Billy Lynn’s Long Half Time Walk

After his Oscar-winning experimentation in 3D with The Life of Pi, director Ang Lee makes another bold move to beef up film narrative.

Shooting in 120 frames per second, his story of a US army platoon on home leave from Iraq is brought to startling life. Probably too much life.

In fact, such is the clarity of the new frame rate (most films are in 24 fps), you actually feel like you’re really there. Not there in the action, but there while they are making it, like you’re visiting the set. At rehearsal stage.

Something about this format feels unfinished, like they haven’t put the grade on. It isn’t filtered and our eyes simply aren’t accustomed to it. Hence, the lighting, the faces, the dialogue all feel wrong and you can’t stop thinking about it and noticing it for the whole film.

It’s a shame, because there is good stuff in here in the story of Billy Lynn (Joe Alwyn) who is being honoured for heroism in battle with a big half time bit of razzmatazz at a football game with Destiny’s Child the main act. The disconnect between home and the war is, I guess, supposed to be heightened by the visuals, but the film theory doesn’t work out in practise.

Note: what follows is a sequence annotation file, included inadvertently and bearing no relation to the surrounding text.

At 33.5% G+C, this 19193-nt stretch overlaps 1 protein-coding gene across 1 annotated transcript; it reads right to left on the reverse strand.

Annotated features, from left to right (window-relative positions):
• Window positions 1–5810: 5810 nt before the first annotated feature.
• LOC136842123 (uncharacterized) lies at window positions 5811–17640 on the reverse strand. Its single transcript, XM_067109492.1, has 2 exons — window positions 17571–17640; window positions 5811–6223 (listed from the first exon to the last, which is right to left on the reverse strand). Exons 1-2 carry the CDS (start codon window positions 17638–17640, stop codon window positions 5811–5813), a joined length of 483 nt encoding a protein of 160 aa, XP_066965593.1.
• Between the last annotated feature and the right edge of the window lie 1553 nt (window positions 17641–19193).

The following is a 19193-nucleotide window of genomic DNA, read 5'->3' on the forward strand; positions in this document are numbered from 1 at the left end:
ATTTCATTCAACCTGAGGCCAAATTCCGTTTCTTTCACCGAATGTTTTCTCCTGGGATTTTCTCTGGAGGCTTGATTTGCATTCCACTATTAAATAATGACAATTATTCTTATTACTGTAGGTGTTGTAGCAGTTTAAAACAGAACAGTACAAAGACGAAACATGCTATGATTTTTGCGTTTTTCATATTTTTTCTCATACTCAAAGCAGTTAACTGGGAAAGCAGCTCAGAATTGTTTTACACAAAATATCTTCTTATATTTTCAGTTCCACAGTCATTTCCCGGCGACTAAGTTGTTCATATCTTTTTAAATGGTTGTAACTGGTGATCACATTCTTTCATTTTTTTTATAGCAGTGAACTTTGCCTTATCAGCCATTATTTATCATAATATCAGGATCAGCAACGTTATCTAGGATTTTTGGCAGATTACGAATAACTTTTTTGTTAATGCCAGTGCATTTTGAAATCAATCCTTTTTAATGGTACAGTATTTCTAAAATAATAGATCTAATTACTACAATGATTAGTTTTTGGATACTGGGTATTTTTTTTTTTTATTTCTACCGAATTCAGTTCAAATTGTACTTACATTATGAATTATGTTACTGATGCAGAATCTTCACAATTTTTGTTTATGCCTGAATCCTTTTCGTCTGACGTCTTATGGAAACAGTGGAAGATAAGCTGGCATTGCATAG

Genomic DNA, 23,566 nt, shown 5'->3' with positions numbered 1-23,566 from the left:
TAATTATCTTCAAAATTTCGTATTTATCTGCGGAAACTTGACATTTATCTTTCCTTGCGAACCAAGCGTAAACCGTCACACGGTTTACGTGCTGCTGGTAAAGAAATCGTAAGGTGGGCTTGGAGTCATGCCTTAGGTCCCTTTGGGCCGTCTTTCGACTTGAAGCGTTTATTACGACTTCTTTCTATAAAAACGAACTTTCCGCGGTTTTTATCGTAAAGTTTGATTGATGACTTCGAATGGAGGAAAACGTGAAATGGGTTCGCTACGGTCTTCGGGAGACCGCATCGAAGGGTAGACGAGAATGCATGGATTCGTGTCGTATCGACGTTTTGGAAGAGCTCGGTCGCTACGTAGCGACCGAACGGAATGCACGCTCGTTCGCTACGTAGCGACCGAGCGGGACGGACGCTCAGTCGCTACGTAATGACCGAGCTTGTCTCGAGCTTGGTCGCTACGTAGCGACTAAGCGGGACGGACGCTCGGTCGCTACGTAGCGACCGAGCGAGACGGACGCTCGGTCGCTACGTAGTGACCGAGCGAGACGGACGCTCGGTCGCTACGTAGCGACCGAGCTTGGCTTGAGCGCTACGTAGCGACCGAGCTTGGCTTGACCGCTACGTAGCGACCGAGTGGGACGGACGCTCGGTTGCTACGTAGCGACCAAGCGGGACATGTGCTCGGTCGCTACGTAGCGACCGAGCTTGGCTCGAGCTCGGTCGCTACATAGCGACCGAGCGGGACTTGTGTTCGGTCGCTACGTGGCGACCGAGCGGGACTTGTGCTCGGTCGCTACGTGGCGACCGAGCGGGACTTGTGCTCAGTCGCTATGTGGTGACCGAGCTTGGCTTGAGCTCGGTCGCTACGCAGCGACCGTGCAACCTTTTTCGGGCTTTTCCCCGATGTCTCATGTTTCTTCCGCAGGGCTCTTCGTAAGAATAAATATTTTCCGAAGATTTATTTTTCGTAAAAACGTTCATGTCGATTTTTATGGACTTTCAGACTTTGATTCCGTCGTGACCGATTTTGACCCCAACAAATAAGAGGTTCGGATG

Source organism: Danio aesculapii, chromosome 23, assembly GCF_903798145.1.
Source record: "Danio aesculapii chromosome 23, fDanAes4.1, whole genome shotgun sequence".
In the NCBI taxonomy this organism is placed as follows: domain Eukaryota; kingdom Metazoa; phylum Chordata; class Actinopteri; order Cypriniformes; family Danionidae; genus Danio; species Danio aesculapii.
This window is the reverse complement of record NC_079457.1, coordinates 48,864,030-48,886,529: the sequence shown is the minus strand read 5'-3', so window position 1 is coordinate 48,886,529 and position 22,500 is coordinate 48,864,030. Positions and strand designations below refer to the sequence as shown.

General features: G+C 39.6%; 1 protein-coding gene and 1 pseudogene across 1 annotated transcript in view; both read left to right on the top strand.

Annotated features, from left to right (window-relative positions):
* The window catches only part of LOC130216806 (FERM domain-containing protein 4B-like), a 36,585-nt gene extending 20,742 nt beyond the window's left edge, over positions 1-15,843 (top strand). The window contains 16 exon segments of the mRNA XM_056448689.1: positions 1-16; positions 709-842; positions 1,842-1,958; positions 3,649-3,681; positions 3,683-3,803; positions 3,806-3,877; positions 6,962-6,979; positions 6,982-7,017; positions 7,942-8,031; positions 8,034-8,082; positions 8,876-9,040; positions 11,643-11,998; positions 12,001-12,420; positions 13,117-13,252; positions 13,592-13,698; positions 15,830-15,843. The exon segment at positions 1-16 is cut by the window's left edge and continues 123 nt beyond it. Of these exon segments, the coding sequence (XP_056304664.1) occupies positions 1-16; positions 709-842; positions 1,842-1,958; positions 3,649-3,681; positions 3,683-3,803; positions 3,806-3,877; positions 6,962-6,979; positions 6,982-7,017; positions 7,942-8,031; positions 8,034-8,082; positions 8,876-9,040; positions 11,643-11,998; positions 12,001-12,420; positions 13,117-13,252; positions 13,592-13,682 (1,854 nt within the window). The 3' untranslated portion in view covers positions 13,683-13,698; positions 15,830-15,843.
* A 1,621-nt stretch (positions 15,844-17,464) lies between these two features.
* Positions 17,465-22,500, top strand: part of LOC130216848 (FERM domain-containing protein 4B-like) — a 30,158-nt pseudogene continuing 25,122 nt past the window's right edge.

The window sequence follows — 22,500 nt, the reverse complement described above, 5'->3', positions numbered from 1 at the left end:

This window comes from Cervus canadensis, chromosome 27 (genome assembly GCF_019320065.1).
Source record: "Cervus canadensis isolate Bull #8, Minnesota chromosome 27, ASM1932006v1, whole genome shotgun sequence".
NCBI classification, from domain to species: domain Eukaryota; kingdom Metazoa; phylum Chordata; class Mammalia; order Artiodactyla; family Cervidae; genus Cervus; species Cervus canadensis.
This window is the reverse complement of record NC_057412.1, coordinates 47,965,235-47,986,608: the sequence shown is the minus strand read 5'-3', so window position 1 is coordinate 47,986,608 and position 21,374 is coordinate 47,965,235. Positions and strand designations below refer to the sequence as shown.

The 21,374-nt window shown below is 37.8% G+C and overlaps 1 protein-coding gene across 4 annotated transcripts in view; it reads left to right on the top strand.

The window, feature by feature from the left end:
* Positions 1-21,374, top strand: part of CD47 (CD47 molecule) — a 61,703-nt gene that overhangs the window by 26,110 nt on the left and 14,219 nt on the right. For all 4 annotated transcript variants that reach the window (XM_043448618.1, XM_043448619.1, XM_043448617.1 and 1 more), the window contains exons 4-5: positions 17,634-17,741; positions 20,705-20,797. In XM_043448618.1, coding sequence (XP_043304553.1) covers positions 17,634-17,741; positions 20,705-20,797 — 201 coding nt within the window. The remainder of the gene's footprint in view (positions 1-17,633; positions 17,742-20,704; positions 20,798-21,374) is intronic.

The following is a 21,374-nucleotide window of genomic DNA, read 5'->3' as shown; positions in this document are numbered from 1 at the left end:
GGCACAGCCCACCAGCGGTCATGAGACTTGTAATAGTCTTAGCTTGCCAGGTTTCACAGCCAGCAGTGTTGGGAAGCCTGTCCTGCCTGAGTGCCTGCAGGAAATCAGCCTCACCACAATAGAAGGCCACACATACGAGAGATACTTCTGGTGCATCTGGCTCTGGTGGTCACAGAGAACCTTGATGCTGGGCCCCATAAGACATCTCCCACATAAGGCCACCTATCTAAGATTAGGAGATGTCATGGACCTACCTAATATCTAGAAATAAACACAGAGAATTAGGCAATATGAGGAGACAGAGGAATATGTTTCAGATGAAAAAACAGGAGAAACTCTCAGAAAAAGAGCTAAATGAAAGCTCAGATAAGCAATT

The half time show is contrasted with a reconstruction of the battle in Iraq for which the platoon is being feted, and this is where the new visual format has some success, plunging us into the shocking immediacy of the gun fight.

But the half time show at the stadium remains weirdly un-involving – we only see Destiny’s Child from the back -and the banter between the soldiers never quite zings as it should, mainly because everything looks like it’s a dodgy daytime soap. While Kristen Stewart manages to shine through as Billy’s sister, several other actors struggle in the glare of the ultra high definition: even Steve Martin, as the football team owner interested in financing a movie about the soldiers he’s now hosting, comes over as wooden.

A huge pity when you consider how well Ang Lee can orchestrate ensembles, say, with Sense and Sensibility or The Wedding Banquet or The Ice Storm.

Perhaps one day, this film will be a landmark. But that’s a long walk in the future.

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